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Pivot dynamic sql and calculated columns

Pivot dynamic sql and calculated columns

(OP)
I have this static version of a pivot

CODE

SELECT SBType,[2016-06],[2016-08],[2017-01] FROM
(
SELECT [MonthYear]
      ,Amount
      ,SBType
FROM [dbo].[vw_history]
WHERE SN=36521487
AND Amount>0
AND (Direction='Incoming' OR IsIncoming=1)
AND IsReturn=0
)src
PIVOT
(
SUM(Amount)
for MonthYear in ([2016-06],[2016-08],[2017-01])
) as pvt 

which gives this data

CODE

SBType	2016-06	        2016-08	        2017-01
XX	91199725.1118	96441374.732	305296408.57
YY	147496746.94	186075209.717	362227931.77 

and then when it is dynamic it is those month-year columns that change and are set dynamically. Now, my challenge is that I need to supply two percentage calculations with the first being the % change between the second to last column and the last column (217% and 95% respectively (b-a)/a) and then I need to know the breakdown of the percentage XX and YY of the total (in this case 46% and 54% respectively). What I cannot see how to do is how do I programmatically choose the last column and perform calculations on either that column and the one before it or between the rows in that column?

Thank you for any help you can give me!

Willie

RE: Pivot dynamic sql and calculated columns

If I understand you correctly, one method would be to create a "temp" table (but in this case I would create a real table and just delete all thee records each time) and and insert your above results into the table. Then you can add additional calculation queries to any additional columns that you may need.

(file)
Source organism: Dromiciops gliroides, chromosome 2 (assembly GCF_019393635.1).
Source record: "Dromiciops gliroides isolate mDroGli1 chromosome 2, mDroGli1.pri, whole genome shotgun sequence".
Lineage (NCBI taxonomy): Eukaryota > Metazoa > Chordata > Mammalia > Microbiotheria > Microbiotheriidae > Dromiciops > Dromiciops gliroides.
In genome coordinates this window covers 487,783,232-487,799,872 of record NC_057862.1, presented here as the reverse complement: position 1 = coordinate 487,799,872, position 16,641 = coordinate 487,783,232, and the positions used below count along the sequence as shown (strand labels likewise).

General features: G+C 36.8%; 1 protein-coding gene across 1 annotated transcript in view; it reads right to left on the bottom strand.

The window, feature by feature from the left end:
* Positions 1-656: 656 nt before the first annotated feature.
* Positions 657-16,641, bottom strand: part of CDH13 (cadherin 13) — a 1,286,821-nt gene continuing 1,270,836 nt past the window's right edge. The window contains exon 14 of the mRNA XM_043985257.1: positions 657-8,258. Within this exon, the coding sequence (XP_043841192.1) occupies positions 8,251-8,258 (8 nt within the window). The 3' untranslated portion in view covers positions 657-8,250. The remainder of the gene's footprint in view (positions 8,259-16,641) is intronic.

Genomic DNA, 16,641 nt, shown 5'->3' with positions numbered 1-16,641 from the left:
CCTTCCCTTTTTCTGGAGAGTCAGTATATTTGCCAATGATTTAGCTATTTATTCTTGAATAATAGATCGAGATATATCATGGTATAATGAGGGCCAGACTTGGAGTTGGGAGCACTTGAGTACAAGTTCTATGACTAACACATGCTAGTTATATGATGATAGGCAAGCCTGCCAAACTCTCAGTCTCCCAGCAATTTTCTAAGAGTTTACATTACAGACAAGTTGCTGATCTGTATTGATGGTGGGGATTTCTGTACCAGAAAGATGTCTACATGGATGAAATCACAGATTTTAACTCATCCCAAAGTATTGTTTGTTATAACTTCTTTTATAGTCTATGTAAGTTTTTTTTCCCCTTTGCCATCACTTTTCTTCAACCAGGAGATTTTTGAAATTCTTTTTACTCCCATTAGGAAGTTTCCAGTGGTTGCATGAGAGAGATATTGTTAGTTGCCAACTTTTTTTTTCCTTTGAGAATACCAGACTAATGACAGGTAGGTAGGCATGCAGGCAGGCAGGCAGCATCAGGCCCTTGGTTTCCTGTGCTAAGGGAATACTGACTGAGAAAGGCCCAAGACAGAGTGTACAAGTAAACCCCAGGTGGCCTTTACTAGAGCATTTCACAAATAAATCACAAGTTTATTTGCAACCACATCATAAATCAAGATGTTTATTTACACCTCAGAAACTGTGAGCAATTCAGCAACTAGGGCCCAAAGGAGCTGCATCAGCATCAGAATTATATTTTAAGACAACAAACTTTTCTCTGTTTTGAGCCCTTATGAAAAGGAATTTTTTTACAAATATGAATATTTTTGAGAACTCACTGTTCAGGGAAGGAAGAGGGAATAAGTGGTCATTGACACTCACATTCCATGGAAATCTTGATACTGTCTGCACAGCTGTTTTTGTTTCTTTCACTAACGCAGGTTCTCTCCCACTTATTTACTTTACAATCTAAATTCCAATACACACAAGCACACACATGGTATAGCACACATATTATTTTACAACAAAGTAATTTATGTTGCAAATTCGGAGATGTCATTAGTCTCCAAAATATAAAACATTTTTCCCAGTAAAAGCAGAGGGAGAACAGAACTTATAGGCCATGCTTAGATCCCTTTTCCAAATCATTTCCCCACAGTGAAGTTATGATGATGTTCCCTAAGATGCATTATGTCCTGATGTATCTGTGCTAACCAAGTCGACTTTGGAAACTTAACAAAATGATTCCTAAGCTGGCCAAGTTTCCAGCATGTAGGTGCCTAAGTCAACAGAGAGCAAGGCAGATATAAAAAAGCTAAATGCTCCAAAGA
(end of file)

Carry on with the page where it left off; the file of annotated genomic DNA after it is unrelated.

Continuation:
It that way it is both static and dynamic.

Simi

RE: Pivot dynamic sql and calculated columns

You can also make your query a subquery you then query the percentages in the outer query. Dynamic column names are no problem, are they. Whatever tool puts them together already has to know them to create this query, so the outer subquery can be generated with same known names.

Although it often scares beginners a CTE definition will give you the chance to formulate such a more complex query as two simpler with a simple name (the cte name) being a placeholder for the inner subquery, the query you already have. CTEs scare people off, because they have the half knowledge this is something about recursion. Only if the CTE query references itself. You can also have simple CTEs just giving better readability than a complex query.

First to illustrate that:

CODE

--query without cte
Select * from (select * from sys.sysusers where islogin=1) as logins where name like 'd%';

--query with cte
with logins as
(select * from sys.sysusers where islogin=1);

Select * from logins where name like 'd%'; 

The first query is not that convoluted, that it suggests a separate cte notation, but in the end it's just another way of giving a subquery a name. With the benefit of possible recursion and other properties you may set at the end of the cte parenthesis.

For your case, 1st degree (the change percentages

CODE

declare @income as table (SN Integer, SBType Char(2), Monthyear Char(7), Amount Money, IsIncoming Bit, IsReturn Bit );

insert into @income values 
(36521487, 'XX','2016-06', 91199725.1118, 1, 0),
(36521487, 'XX','2016-08', 96441374.732, 1, 0),
(36521487, 'XX','2017-01', 305296408.57, 1, 0),
(36521487, 'YY','2016-06', 147496746.94, 1, 0),
(36521487, 'YY','2016-08', 186075209.717, 1, 0),
(36521487, 'YY','2017-01', 362227931.77, 1, 0);

With pivoted as
(
 SELECT SBType,[2016-06],[2016-08],[2017-01] FROM
  (
   SELECT [MonthYear]
      ,Amount
      ,SBType
   FROM @income
   WHERE SN=36521487
   AND Amount>0
   AND IsIncoming=1
   AND IsReturn=0
  )src
  PIVOT 
  (
  SUM(Amount)
  for MonthYear in ([2016-06],[2016-08],[2017-01])
  ) as pvt 
)

Select *, ([2017-01]-[2016-08])/[2016-08]*100 as change from pivoted